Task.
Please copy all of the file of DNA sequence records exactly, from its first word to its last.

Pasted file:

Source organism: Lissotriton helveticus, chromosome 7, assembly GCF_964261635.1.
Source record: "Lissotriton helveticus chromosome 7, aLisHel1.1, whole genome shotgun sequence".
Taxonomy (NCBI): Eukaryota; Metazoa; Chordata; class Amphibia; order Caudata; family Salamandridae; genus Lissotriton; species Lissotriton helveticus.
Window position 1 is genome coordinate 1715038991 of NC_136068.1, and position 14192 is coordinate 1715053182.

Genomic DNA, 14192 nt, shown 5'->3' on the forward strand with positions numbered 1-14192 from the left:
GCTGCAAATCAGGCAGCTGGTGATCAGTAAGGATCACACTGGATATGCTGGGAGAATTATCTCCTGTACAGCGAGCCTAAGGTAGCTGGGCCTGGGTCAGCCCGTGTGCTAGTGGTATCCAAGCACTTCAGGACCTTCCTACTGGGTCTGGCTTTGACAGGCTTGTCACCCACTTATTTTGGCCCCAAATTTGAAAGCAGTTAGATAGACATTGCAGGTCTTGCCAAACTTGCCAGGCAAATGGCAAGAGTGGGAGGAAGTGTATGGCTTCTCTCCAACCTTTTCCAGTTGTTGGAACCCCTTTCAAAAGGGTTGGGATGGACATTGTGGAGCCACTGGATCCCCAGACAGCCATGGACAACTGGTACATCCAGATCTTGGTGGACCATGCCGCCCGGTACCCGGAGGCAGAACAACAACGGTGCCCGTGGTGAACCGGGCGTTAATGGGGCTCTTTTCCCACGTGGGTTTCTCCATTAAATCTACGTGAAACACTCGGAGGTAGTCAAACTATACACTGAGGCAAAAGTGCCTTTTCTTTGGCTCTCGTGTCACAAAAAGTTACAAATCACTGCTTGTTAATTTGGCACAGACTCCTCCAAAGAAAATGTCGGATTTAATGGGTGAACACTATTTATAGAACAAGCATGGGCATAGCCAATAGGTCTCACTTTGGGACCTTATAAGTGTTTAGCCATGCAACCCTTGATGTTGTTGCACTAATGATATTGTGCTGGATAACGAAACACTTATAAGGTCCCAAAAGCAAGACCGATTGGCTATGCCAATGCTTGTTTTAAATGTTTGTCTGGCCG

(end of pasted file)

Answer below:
Source organism: Lissotriton helveticus, chromosome 7, assembly GCF_964261635.1.
Source record: "Lissotriton helveticus chromosome 7, aLisHel1.1, whole genome shotgun sequence".
Taxonomy (NCBI): Eukaryota; Metazoa; Chordata; class Amphibia; order Caudata; family Salamandridae; genus Lissotriton; species Lissotriton helveticus.
Window position 1 is genome coordinate 1715038991 of NC_136068.1, and position 14192 is coordinate 1715053182.

Genomic DNA, 14192 nt, shown 5'->3' on the forward strand with positions numbered 1-14192 from the left:
GCTGCAAATCAGGCAGCTGGTGATCAGTAAGGATCACACTGGATATGCTGGGAGAATTATCTCCTGTACAGCGAGCCTAAGGTAGCTGGGCCTGGGTCAGCCCGTGTGCTAGTGGTATCCAAGCACTTCAGGACCTTCCTACTGGGTCTGGCTTTGACAGGCTTGTCACCCACTTATTTTGGCCCCAAATTTGAAAGCAGTTAGATAGACATTGCAGGTCTTGCCAAACTTGCCAGGCAAATGGCAAGAGTGGGAGGAAGTGTATGGCTTCTCTCCAACCTTTTCCAGTTGTTGGAACCCCTTTCAAAAGGGTTGGGATGGACATTGTGGAGCCACTGGATCCCCAGACAGCCATGGACAACTGGTACATCCAGATCTTGGTGGACCATGCCGCCCGGTACCCGGAGGCAGAACAACAACGGTGCCCGTGGTGAACCGGGCGTTAATGGGGCTCTTTTCCCACGTGGGTTTCTCCATTAAATCTACGTGAAACACTCGGAGGTAGTCAAACTATACACTGAGGCAAAAGTGCCTTTTCTTTGGCTCTCGTGTCACAAAAAGTTACAAATCACTGCTTGTTAATTTGGCACAGACTCCTCCAAAGAAAATGTCGGATTTAATGGGTGAACACTATTTATAGAACAAGCATGGGCATAGCCAATAGGTCTCACTTTGGGACCTTATAAGTGTTTAGCCATGCAACCCTTGATGTTGTTGCACTAATGATATTGTGCTGGATAACGAAACACTTATAAGGTCCCAAAAGCAAGACCGATTGGCTATGCCAATGCTTGTTTTAAATGTTTGTCTGGCCG